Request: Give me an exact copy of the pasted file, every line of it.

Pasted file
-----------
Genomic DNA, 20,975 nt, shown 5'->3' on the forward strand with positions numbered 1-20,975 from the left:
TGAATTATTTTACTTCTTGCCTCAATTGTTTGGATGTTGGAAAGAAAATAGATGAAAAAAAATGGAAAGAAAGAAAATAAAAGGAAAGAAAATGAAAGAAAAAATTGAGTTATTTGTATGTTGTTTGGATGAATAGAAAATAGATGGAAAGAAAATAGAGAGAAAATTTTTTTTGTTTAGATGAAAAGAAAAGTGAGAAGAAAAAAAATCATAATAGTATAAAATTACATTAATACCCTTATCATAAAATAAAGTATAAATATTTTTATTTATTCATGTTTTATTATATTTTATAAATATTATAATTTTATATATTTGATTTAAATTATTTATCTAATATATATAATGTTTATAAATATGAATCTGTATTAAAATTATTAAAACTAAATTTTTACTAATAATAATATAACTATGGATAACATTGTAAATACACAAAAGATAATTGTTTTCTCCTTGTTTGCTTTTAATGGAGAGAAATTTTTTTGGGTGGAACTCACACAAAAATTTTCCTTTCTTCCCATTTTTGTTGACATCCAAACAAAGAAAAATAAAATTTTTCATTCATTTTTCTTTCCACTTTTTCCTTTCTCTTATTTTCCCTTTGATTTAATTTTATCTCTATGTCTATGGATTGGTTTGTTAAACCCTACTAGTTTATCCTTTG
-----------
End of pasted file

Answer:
Genomic DNA, 20,975 nt, shown 5'->3' on the forward strand with positions numbered 1-20,975 from the left:
TGAATTATTTTACTTCTTGCCTCAATTGTTTGGATGTTGGAAAGAAAATAGATGAAAAAAAATGGAAAGAAAGAAAATAAAAGGAAAGAAAATGAAAGAAAAAATTGAGTTATTTGTATGTTGTTTGGATGAATAGAAAATAGATGGAAAGAAAATAGAGAGAAAATTTTTTTTGTTTAGATGAAAAGAAAAGTGAGAAGAAAAAAAATCATAATAGTATAAAATTACATTAATACCCTTATCATAAAATAAAGTATAAATATTTTTATTTATTCATGTTTTATTATATTTTATAAATATTATAATTTTATATATTTGATTTAAATTATTTATCTAATATATATAATGTTTATAAATATGAATCTGTATTAAAATTATTAAAACTAAATTTTTACTAATAATAATATAACTATGGATAACATTGTAAATACACAAAAGATAATTGTTTTCTCCTTGTTTGCTTTTAATGGAGAGAAATTTTTTTGGGTGGAACTCACACAAAAATTTTCCTTTCTTCCCATTTTTGTTGACATCCAAACAAAGAAAAATAAAATTTTTCATTCATTTTTCTTTCCACTTTTTCCTTTCTCTTATTTTCCCTTTGATTTAATTTTATCTCTATGTCTATGGATTGGTTTGTTAAACCCTACTAGTTTATCCTTTG